If you are looking for a brilliant all rounder lens that can be hand held all day with decent reach with results 90% of the two lenses above I recommend 70-200 f2.8 using TC17E II but keep the primary lens away from f2.8 as its quite soft until f4. Crank up the ISO so it never goes below effective f6.3 and you have yourself a blinding lens and teleconverter combination. I have sold my 200-400 f4 and have a buyer for 300 f2.8. I now use 70-200 f2.8 with 1.4 or 1.7 TC's and dont miss upto and over 400mm range but it depends what and where you shoot.
Remember the lens does not create the photograph YOU do, but if you wish to print your photos at A3 or above then lens becomes important but to resize at 1024 for the longest side any lens will do providing there is little motion blur. One thing to remember is to be aware and keep within the bounds of your equipment limitations, camera included.
Here are some examples for all three lenses using the same cambera body:-
Erwin972 From Netherlands, joined May 2004, 500 posts, RR: 44
Reply 13, posted (8 years 4 months 3 weeks 6 days 14 hours ago) and read 10428 times:
Quoting JRadier (Reply 3): I know someone who does, will see if I can get him this way.
I am lurking
Well, the 200-400 VR is a lens to fall in love with, but as stated before you need a few extra rounds of fitness training or a good monopod. The 200-400 is usable with the 1.4 and 1.7 TC's. It's an impressive, incredible bulky and big lens. It lets you stand in front of the crowd most of the times. You can even use it for self-defense. So far I didn't use it often with airplanes, have only one example of the 200-400 on the D2X in the database:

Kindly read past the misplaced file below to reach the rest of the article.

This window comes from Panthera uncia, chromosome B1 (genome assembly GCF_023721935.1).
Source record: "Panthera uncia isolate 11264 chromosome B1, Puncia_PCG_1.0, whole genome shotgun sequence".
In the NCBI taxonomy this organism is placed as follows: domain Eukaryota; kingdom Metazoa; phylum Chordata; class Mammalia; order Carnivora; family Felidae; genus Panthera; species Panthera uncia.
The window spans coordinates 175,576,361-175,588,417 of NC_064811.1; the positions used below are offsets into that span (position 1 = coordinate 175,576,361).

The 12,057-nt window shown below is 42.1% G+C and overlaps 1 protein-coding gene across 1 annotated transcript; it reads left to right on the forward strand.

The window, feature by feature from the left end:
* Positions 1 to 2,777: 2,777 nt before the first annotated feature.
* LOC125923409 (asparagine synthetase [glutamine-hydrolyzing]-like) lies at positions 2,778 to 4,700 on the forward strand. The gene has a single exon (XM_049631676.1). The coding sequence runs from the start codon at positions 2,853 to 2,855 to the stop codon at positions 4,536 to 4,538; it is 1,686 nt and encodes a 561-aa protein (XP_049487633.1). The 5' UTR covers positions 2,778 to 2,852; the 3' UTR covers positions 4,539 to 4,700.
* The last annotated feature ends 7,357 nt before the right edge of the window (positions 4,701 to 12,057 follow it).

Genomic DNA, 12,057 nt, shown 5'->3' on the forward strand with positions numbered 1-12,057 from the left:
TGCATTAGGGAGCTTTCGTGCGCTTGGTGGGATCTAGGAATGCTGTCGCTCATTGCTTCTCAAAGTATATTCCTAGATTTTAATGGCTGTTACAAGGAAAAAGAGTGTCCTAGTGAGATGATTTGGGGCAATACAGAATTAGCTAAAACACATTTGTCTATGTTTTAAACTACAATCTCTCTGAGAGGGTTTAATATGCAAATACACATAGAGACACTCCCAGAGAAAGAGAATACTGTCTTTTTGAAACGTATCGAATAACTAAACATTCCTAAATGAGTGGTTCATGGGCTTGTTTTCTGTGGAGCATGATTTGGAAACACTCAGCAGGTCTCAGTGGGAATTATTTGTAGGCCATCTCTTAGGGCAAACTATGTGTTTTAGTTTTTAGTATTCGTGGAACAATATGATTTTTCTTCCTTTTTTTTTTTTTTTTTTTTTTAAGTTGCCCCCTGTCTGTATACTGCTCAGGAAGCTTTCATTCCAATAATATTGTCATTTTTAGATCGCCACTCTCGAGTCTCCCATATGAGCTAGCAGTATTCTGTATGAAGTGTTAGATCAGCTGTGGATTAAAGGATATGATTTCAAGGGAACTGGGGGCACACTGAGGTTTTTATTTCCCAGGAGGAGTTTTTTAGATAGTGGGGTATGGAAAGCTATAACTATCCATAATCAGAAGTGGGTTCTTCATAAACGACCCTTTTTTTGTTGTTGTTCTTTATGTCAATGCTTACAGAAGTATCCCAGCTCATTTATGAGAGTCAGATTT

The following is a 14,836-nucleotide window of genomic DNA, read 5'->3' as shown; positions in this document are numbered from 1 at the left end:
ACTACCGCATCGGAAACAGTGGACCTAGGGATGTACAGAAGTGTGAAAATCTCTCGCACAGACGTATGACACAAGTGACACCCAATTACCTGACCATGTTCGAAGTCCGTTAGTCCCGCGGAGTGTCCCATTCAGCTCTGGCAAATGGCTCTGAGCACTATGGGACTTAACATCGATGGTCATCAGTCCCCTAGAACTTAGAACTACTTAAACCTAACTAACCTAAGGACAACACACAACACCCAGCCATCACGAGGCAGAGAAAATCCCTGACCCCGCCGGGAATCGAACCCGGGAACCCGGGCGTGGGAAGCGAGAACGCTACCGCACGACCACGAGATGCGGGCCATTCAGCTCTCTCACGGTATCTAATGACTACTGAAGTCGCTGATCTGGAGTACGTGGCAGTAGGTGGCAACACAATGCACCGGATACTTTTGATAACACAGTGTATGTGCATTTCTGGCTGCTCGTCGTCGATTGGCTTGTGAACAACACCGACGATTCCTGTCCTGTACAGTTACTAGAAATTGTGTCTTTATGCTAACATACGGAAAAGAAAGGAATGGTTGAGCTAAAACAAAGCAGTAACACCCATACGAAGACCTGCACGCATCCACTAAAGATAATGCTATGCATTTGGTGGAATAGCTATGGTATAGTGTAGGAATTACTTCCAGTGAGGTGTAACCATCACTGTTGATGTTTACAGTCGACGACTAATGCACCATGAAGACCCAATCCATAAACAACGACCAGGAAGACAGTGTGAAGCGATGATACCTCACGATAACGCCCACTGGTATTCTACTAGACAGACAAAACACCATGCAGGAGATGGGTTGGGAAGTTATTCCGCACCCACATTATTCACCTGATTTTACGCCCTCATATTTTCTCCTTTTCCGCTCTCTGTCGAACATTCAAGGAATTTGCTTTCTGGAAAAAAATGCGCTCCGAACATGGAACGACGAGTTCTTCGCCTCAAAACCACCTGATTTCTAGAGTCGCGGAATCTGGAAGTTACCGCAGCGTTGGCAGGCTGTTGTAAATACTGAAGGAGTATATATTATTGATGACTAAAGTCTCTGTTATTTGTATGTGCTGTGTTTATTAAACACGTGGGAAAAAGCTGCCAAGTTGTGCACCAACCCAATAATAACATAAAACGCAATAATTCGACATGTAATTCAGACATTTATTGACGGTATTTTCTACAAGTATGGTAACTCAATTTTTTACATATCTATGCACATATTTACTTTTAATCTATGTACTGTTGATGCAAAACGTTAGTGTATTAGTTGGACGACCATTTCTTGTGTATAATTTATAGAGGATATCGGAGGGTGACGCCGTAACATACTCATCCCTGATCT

BTW: the Nikon 70-200 2.8 VR is also a nice one (probably Nikon's best telezoom) and offers a lot of flexibility, even more when combined with the TC's: where the 1.4 and 1.7 give great detail and the 2.0 tends to get a little soft when aperture is below f/8. The lens fits easily into anysize bagpack.
98% of my pics in the database are with the 70-200.
CalgaryBill From Canada, joined May 2006, 686 posts, RR: 5
Reply 18, posted (8 years 4 months 3 weeks 5 days 3 hours ago) and read 10315 times:
Thanks Anders for the plug above!
I'm new to the forum, been lurking here for a while but this thread interested me and I figured it was time to sign up...
I have the 200-400 and it's a fantastic lens. Yes, it's heavy to handhold, but it's perfectly balanced on a monopod (there are even two threaded holes to balance the lens differently depending how small/large your camera body is) . When it's on the monopod I find the zoom ring is at just the right place, right in front of the tripod mounting bracket, to allow fast panning without over reaching or adding camera shake.
I haven't used the 300, but some of my friends have them and would never part with them. Personally I do not think the 1 stop difference in max aperature is a problem - the old 300's didn't have VR, and I've found the VR easily allows slower shooting than 2.8 non-VR would allow.
I also own the 70-200 2.8 VR. It's also a great lens, but I "feel" like I'm getting sharper images with the 200-400. There are a lot of angles around the Calgary International Airport where the 70-200 just isn't long enough without a TC.
For me, the decision which lens to get between the 300 and the 200-400 simply came down to flexibility and the ability to zoom/reframe shots on the fly. The 33% longer reach on the zoom is an added bonus...